UPDATE: Moon Ohio, a Virus, and Armchair Travel

The Cincinnati Museum Center at Union Terminal


I haven’t posted in Travel is Fatal since November 1st, for which I apologize. That’s not very good discipline on my part and not very good practice for a blog. However, there have been a few things going on to unpack…

First off, I have an incredible new project to share with you! I have been selected to write a brand new travel guidebook for Ohio called Moon Ohio. Some of you may be familiar with the Moon series; you can find them in the travel section of any bookstore. The last edition written for Ohio came out in 2003. Needless to say, a thing or two has changed since then. A lot of my time is now devoted to researching, writing, and traveling for this book which is due in 2021. For more on Moon Travel Guides, visit moon.com.

Already, my travels and research have strengthened my appreciation for my home state. I’ve learned so much that I’m eager to share in the book. My first target was Cincinnati, a place I hadn’t really spent much time until now. I was surprised to find so much history, so many good views, and so much good food! In particular, the Over-the-Rhine neighborhood is an overlooked gem with one of, if not the largest collections of Italianate architecture in the world. Though the neighborhood is old, it’s only in recent years that it’s been considered an attraction. In another 10 years, given the size of the neighborhood, number of historical buildings, and quality of the food, I wouldn’t be surprised to see this place get the kind of widespread hype currently reserved for places like the French Quarter and Savannah, GA.

Downtown Cincinnati from the Carew Tower Observation Deck
Downtown Cincinnati from the Carew Tower Observation Deck
Findlay Market in Over-the-Rhine
Findlay Market is an anchor of the Over-the-Rhine neighborhood in Cincinnati.
The Cincinnati Museum Center at Union Terminal
The Cincinnati Museum Center at Union Terminal is one of the best examples of Art Deco in the state, if not the country. Also, it is the inspiration for DC Comics’ Hall of Justice!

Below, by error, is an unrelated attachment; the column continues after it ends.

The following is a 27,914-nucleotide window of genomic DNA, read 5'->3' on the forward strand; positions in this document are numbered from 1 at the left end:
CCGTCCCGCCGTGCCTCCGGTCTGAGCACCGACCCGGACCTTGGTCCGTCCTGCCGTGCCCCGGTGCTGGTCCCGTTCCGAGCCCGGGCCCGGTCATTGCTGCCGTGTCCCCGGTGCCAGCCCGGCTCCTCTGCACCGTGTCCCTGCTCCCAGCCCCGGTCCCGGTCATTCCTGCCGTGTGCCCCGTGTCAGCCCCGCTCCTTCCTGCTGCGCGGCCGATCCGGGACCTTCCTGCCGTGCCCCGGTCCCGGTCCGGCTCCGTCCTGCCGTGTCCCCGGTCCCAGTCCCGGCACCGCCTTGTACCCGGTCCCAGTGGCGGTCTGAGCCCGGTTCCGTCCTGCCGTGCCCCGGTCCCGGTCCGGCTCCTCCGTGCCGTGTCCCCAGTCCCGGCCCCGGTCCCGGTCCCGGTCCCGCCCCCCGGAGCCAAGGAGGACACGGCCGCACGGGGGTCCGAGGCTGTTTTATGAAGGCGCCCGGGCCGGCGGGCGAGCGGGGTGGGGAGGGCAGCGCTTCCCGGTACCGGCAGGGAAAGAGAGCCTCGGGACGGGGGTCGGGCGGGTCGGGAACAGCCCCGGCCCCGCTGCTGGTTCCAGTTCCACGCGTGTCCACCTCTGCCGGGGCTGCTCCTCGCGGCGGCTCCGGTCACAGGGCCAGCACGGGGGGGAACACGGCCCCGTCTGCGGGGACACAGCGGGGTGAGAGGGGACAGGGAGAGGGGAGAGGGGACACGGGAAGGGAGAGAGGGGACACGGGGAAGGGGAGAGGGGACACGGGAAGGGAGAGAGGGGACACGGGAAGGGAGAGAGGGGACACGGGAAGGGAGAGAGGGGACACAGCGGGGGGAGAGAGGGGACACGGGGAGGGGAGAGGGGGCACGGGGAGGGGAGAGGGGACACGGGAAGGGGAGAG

Next on my list was Southwest Ohio, in particular Dayton. I knew that Dayton was home to the Wright Brothers and was thus a pivotal place in the history of aviation, but I hadn’t really taken the time to visit the related sites. I also had no idea that one of the original Wright flyers has been sitting in the Carillon Historical Park, an hour away from my house, this whole time. So cool! I had, however, been to the National Museum of the United States Air Force as a kid. It was cool to go back 20 years later to see what’s changed. The Presidential hangar is the highlight, I think, with the opportunity for visitors to walk inside Air Force One.

The next biggest find in Dayton was pickle soup from Blind Bob’s. Life. Changing.

The National Museum of the United States Air Force
The National Museum of the United States Air Force is massive and a must for aviation-lovers.
The Wright Flyer III at Carillon Historical Park
The original Wright Flyer III, restored by Orville Wright himself before his death in the 1940’s, can be found at Carillon Historical Park in Dayton.

Some other highlights so far include:

  • The Cincinnati Observatory (with the oldest telescope in use IN THE WORLD)
  • Devou Park in Covington, KY, with its overlook of downtown Cincinnati
  • Fort Ancient Earthworks in Lebanon
  • Pyramid Hill Sculpture Park in Hamilton
  • Mariemont Inn in Mariemont

And then my travels hit a roadblock called COVID-19. Things were starting to get serious in Ohio when I was in Dayton, where things were noticeably quiet. I was the only person on the 11 o’clock tour to the Wright Brother’s bicycle shop. I had planned to grab lunch at the 2nd Street Market, but it had already closed indefinitely due to the virus. In the following days, most things in the state shut down including some sites I had luckily visited that week. My traveling has since been limited to bike rides in my neighborhood and snack trips to my kitchen. Where this puts the release date for Moon Ohio is still a question mark, but likely it will be delayed.

In the meantime, my topic choices for Travel is Fatal will likely depend on where I have thus far traveled for the book because currently my choices are very limited. A trip to Mexico in May was going to fuel a few posts, but that trip has been canceled. What a time to be a travel writer!

Fortunately, there is already a wealth of travel writing on bookshelves (and e-bookshelves) and there’s never been a better time to be an armchair traveler. I recommend anything by Bill Bryson to get your feet wet, in particular A Walk in the Woods (about the Appalachian trail) or In a Sunburned Country (about Australia). If you like small tastes of places, I recommend picking up any of the Best American Travel Writing anthologies which each come with a couple dozen short pieces. And there’s always The Waygook Book: A Foreigner’s Guide to South Korea written by yours truly.

So there you have it. I’ve been tremendously busy with a huge project, and now a pandemic is throwing travel writing for a loop. I can’t wait to get back out there and continue to be astounded by Ohio’s hidden gems, but for the meantime I’m following the advice of medical professionals and staying home.

If you would like to follow along as I travel and write (and catch up on the traveling I’ve done thus far) you can follow me on Facebook, Twitter, and Instagram @mattiswhatiam.

Take care!